Blennies belong to the suborder of Blennioids, or ‘slimy’ fishes according to the Greek τό βλέννος that stands for mucus or slime. Together the Blennoids form a incredibly large number of small fish species, that are often hard to tell apart at first sight. The Blennoids consist of six families. The largest and best known family are the Blenniidae also known as Combtooth or Scaleless blennies, that contains around 50 genera and 400 known species. They are followed by two other large families: the Clinidae or Scaled blennies found in all oceans, and the Chaenopsidae, a strictly tropical family, ranging from North to South America The blenny resembles the goby, with one difference; the goby has fused pelvic fins that form a disc-shaped sucker. This sucker is functionally analogous to the dorsal fin sucker possessed by the remoras. Another difference is that the goby has a habit of digging out his burrow and sifting sand, which is not a habit of the blenny'.
Left: Tompot Blenny. Picture taken by Alex Tattersall (2007). In the UK, swanage pier dorset is a favorite spot to meet the Tompot blennies.
Anatomy Combtooth blennies have blunt heads and large eyes, with large continuous dorsal fins, which may have three to 17 spines. The frontal part of the dorsal fin is often higher than the back part. Their name comes from the comb-like teeth lining of their jaws. Males and females are quite different, with the male being much more colourful particularly whilst breeding. The swim bladder is usually absent in adults which will make them sink to the bottom. The bodies are compressed, elongated and scaleless. Most species have two rays just anterior to their enlarged pectorals inserted near the throath, and a pair of branched tentacles above the eyes called cirri. The often branched tentacles can vary widely in form and size dependent on the species. Cirri could be are an additional sensing organ that helps the blenny to read the current and know which way the food will be coming from, as well as to help them to anticipate the approach of predators. They could also function as an attribute to impress its enemies or distract its prey. The blennies eyes can function independently, giving them that goggle-eyed look that enables them to look in two directions at the same time, keeping careful track of both prey and predators. Their big eyes, colourful faces and bizarre horn-like structures on their tiny heads make the blennies a favorite target for underwater macro photographers. If… they are lucky to get a good close shot of them, in particular of the head. Although I am not a blenny expert, I find the best blenny shots those where the photographer has succeeded to capture the blennies head with all its fine features and colours, in particular its eyes, crisp and sharp. Best opportunities are probably those when the blenny is lying still, for example on a rock or peeping out of a tube or bottle against a neutral background. Experts advise to bring the camera down to the level of the eyes of the blenny, and then patiently wait for the moment when the blennny will look at you*. Macro should be your first option, but if the blenny is not too small, a shot taken with a fish eye lense and mini dome at close distance will probably also look nice.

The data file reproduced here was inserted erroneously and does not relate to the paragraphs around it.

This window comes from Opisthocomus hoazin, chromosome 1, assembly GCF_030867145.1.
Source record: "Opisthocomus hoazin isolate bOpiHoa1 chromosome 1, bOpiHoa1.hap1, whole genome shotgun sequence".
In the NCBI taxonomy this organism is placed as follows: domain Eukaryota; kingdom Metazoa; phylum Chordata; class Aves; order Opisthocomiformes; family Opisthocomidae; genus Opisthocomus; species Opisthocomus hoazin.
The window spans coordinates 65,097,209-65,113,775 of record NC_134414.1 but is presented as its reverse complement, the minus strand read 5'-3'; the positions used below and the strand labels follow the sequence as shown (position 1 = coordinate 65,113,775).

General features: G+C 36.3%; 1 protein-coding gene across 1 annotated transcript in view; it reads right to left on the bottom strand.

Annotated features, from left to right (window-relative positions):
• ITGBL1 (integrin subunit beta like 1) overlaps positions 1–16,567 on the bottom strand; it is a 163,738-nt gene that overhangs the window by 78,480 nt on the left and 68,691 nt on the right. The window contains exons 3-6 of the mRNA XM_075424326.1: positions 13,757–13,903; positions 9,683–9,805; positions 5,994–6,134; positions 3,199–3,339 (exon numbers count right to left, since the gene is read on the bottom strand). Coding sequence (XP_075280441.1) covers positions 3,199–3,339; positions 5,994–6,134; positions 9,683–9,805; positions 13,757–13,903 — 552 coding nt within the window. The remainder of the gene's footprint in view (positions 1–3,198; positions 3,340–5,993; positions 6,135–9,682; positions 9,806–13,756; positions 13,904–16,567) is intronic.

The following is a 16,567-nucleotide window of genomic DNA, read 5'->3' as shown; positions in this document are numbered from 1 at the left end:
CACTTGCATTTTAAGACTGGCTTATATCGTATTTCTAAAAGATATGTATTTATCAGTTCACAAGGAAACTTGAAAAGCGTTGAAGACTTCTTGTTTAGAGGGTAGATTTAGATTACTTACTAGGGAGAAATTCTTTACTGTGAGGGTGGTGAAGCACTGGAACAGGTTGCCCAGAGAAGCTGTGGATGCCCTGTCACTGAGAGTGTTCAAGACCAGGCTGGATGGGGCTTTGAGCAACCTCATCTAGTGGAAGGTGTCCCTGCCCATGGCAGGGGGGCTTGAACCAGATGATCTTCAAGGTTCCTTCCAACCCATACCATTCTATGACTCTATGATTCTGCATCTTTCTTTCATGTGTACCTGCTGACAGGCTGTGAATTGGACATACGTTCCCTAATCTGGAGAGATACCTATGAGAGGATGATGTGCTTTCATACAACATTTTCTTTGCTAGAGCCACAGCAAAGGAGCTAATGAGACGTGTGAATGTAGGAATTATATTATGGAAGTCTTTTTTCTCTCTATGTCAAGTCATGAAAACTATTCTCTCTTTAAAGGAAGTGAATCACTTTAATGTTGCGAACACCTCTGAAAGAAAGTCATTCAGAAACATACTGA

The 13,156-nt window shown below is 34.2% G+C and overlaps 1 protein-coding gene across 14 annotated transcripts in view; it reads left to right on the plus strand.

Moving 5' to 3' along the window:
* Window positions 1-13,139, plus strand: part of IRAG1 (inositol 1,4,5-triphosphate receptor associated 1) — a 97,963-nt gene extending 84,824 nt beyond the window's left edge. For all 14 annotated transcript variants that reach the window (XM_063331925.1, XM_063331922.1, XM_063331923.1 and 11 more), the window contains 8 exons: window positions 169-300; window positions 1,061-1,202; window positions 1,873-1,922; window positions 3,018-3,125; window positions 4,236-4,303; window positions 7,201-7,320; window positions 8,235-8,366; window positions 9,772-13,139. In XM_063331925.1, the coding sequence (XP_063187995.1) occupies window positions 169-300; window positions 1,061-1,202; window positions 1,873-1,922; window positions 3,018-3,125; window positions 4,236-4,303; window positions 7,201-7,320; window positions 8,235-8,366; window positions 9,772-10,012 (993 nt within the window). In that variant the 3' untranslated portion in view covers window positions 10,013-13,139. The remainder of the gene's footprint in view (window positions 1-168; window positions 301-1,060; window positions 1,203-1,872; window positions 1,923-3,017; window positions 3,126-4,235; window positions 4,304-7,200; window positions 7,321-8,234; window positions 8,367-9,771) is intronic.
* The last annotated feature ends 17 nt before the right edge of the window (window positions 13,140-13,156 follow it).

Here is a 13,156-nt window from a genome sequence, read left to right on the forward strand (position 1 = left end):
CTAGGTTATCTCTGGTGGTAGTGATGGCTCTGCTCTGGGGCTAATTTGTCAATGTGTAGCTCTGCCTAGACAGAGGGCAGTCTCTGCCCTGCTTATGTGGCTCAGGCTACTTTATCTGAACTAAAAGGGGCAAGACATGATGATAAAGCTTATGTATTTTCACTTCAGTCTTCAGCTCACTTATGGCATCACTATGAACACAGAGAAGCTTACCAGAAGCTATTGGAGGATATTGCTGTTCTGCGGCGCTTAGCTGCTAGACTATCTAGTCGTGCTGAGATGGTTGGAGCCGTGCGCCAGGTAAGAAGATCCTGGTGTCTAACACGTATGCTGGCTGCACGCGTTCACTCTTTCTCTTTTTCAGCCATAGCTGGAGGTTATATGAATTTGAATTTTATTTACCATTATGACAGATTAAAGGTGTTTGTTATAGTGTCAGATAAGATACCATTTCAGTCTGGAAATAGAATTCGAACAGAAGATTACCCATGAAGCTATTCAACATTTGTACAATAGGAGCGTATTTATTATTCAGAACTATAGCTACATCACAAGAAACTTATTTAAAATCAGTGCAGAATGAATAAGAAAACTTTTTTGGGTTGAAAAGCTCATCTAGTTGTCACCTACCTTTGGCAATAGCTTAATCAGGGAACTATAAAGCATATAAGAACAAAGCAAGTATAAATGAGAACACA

Behavior and habitat Combtooth blennies are found in tropical and subtropical waters in the Atlantic, Pacific and Indian Oceans; some species are also found in brackish environments and in tide pools. They often spend their entire life cycle on one general location. For some species small crstiaceans, mollusks, and other sessile invertebras are the primary food items but others may eatalgae or plankton. Combtooth blennies spend much of their time on or near the bottom. They may inhabit the rocky crevices of reefs, burrows in sandy or muddy substrates, or even empty shells. Generally found in shallow waters, some combtooth blennies are capable of leaving the water for short periods during low tide, aided by their large pectoral fins to crawl around. Blennies have an undulating swimming style and strong teeth. Females lay eggs in shells or under rock ledges; males guard the nest of eggs until hatching. Most blennies are voracious, mutually agonistical and curious. If you watch long enough, you will often see a blenny dart out of its hole and grab a meal out of the water column. Often the blenny wil lie on a rock or sandy bottom, but some prefer little crevices, and even empty cans, bottles or tubes to hide in.
Some species. Here follows just a grasp from that innumerable number of blennies. Some better known combtooth blennies (genus in Italics) are the Molly Miller (Scartella christata), Tompot Blenny (Parablennius gattorugine: see picture above), the Butterfly Blenny (Blennius) with a big blueish-black spot on the frontal part of the dorsal fin, the Adriatic Blenny (Microlippophrys adiaticus, no cirri) and the Blackhead Blenny (Microlippophrys nigriceps) from the Mediterranean. The Horned Blenny (Parablennius tentacularis) is a larger species often found in the Mediterranean (see frontpage for an example).
A particularly interesting group are the rockskippers (Salarius fasciatus). They are amphibious blennies, living in the surf and splash zone of rocky coasts. With twisting, jumping movements, they propel themselves over coastal rocky surfaces. These blenny species constitute a parallel evolutionary development to the mudskippers, amphibious gobies living in the mud out of the water. Similar ecological conditions have brought about similar adaptations. Then we have the beautifully coloured Peacock Blenny (Salaria pavo) and the False cleaner fish (Aspidontis taeniatus). These blennies have fang-like teeth with venom glands at their bases and are noted for their clever mimicry of cleaner wrasses Labroides dimidiatus.